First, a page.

Fluid from the Earth's mantle as a lubricant
At the San Andreas Fault in California, the Pacific and North American plates slide along one another, causing crustal deformation across much of western North America. Recent studies suggest that high-pressure fluids at the plate boundary act as a lubricant. The chemical composition of the liquids indicates an origin from the earth's mantle. The San Andreas Fault is probably the most studied major fault zone on Earth. Despite the multitude of existing geological and geophysical data, some essential questions - such as the trigger and timing of the major earthquakes in this region - are still largely unanswered. In a work published by the U. S. Department of Energy's Office of Energy Research, geochemists Mack Kennedy, Yousif Kharaka and their colleagues have uncovered new insights into surprisingly intricate connections with the Earth's mantle deep below the Earth's surface.
The San Andreas Fault, a classic horizontal fault, marks the plate boundary between the Pacific and North American plates. The North American plate is moving south at a rate of about one centimeter per year, while the Pacific plate is drifting north. Both plates are also pressed against each other, so that the frictional resistance has to be overcome for the plate to move.
Interestingly, laboratory friction measurements on material from the fault zone revealed that significantly more shear stress than actually observed would be required to overcome the frictional blockage and cause the earth to move.
"The forces and motions should generate frictional heat," says Kennedy, a member of the Earth Sciences department at Ernest Orlando Lawrence Berkeley National Laboratory, "but paradoxically, no one has been able to determine the expected heat build-up in the vicinity of the fault. One possibility is that fluids under high pressure act as a kind of lubricant. Unusually high pressures have been measured in rock pores at moderate depths," says Kennedy, "but to fully understand what's going on at the fault, it's extremely important to find out what's happening at greater depths."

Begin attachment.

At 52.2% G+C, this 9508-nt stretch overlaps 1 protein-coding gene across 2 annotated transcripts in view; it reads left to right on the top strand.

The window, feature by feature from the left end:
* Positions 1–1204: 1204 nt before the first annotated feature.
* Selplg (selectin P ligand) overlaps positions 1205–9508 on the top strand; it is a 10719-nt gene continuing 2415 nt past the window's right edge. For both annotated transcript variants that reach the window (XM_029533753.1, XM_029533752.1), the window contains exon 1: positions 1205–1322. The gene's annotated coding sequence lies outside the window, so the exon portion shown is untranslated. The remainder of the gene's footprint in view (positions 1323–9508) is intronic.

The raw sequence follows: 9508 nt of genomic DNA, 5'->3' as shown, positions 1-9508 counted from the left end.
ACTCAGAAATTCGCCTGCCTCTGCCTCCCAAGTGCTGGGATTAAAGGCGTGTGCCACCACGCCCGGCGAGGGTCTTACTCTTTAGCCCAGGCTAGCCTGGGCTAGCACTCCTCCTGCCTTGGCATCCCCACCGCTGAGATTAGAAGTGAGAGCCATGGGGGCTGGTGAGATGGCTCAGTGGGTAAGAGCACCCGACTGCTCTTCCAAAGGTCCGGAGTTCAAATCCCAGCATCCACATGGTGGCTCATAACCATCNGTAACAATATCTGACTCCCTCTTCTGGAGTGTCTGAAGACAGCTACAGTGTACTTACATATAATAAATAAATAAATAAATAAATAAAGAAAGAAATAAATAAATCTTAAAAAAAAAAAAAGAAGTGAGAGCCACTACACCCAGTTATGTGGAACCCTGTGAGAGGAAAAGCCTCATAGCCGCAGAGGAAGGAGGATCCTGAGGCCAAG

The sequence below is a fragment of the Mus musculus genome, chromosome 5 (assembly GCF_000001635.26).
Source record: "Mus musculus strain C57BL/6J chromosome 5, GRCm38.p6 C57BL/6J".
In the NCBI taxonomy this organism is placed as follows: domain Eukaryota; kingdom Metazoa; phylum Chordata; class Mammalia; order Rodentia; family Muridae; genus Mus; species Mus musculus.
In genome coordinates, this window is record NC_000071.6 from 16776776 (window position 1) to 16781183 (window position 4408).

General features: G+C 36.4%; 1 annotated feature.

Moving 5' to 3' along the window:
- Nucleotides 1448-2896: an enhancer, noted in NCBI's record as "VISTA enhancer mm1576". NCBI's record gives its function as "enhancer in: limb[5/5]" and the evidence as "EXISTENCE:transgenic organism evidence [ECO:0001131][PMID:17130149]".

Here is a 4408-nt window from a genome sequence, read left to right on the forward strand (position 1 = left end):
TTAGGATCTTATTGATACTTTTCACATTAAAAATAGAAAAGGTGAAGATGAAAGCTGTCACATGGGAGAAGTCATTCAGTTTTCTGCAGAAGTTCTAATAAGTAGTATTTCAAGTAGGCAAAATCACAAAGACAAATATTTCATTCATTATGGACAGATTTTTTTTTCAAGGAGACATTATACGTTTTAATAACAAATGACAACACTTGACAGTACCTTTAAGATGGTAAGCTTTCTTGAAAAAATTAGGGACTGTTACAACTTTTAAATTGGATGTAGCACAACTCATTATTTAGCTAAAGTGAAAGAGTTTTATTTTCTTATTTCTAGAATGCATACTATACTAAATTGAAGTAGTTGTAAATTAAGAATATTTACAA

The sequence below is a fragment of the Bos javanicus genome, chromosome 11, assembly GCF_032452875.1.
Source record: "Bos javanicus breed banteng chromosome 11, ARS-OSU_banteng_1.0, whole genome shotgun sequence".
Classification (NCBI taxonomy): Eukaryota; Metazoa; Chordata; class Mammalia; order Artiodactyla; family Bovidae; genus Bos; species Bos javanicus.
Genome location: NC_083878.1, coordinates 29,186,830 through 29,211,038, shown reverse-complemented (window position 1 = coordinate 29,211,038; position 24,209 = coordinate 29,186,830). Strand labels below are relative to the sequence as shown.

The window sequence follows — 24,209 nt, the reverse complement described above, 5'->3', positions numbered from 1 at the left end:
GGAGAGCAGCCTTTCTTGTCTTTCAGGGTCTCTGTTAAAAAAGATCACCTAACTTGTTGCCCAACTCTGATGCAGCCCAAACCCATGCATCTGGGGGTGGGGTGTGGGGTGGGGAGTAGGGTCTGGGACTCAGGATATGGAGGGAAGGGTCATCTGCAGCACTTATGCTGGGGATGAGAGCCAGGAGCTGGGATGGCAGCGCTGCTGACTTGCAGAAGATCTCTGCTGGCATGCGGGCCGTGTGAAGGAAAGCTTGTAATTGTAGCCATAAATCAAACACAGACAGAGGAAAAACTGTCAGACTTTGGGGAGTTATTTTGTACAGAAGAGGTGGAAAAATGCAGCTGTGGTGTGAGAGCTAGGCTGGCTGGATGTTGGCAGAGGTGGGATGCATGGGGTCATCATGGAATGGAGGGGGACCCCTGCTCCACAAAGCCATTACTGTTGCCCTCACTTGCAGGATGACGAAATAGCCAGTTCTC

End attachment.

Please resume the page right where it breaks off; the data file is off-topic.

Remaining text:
Geologists like Stanford University's Mark Zoback have proposed drilling a borehole right at the plate boundary: three kilometers deep or more. “It occurred to us that if fluids appear in a well, we should know where they are coming from. We did chemical analysis of the fluids in the trench system to measure helium isotope ratios,” says Kennedy.“We located as many springs, leachates and wells as we could to get clues about the composition of the fluids. We took samples and tested for carbon, hydrogen and noble gases. The fluid chemistry was in balance with the local geology as we expected. But in the course of this work we found helium-3 in all samples; we didn't expect that."
Kennedy determined helium ratios using a sophisticated gas separation system and mass spectrometer mounted on a truck trailer that can be deployed on site if necessary. He found different but comparatively high proportions of the rare helium-3 (helium with only one neutron in its nucleus) compared to the more common helium-4 (whose nucleus consists of two neutrons and two protons) in the San Andreas liquids. This provided revealing clues about their origin.
Two competing models have attempted to explain the formation of high-pressure fluids in fault zones.
The first is the so-called Byerlee-Sleep and Blanpied ("closed box" model); local crustal fluids, including groundwater, are believed to enter the fault zone in response to rift fissures and become trapped there by mineral reactions.
The Rice model explains high fluid pressure in a fault zone by the tip of a vertical "tongue" of high pressure fluids originating in the mantle at depths of 30 km and deeper.
The Earth's atmosphere contains less than one and a half atoms of helium-3 for every million atoms of helium-4. In crustal fluids, this ratio is even lower - only two-hundredths of the ratio in air. However, in mantle fluids, the ratio of helium-3 to helium-4 is about eight times higher than in air. In fluids from the region of the San Andreas Fault, Kennedy and his colleagues found helium-3 ratios ranging from over a tenth to four times the ratio in air-high ratios that are inconsistent with the fluid chemistry of the local rocks bring.
"Some of the liquids examined could only have come from the mantle," says Kennedy. "The Rice model is at least partially correct."
As liquids rise toward the Earth's surface, helium-3 from the mantle is increasingly diluted by helium-4 produced by the ongoing radioactive decay of various elements in the crust. The ratio at a given point gives an indication of how quickly the fluid will reach that point from the mantle. The distribution of Kennedy's results leaves open the possibility that mantle fluid flows into the San Andreas fault from a greater distance. As for the nature of the mantle fluid, says Kennedy, "we don't know the chemistry, but it's probably rich in carbon dioxide and maybe water that's under tremendous pressure" -- a mystery that even a deep well cannot satisfactorily explain -- " but we would like to obtain liquids directly from the ditch to better understand the situation. That's one of several good reasons to drill a deep well.”
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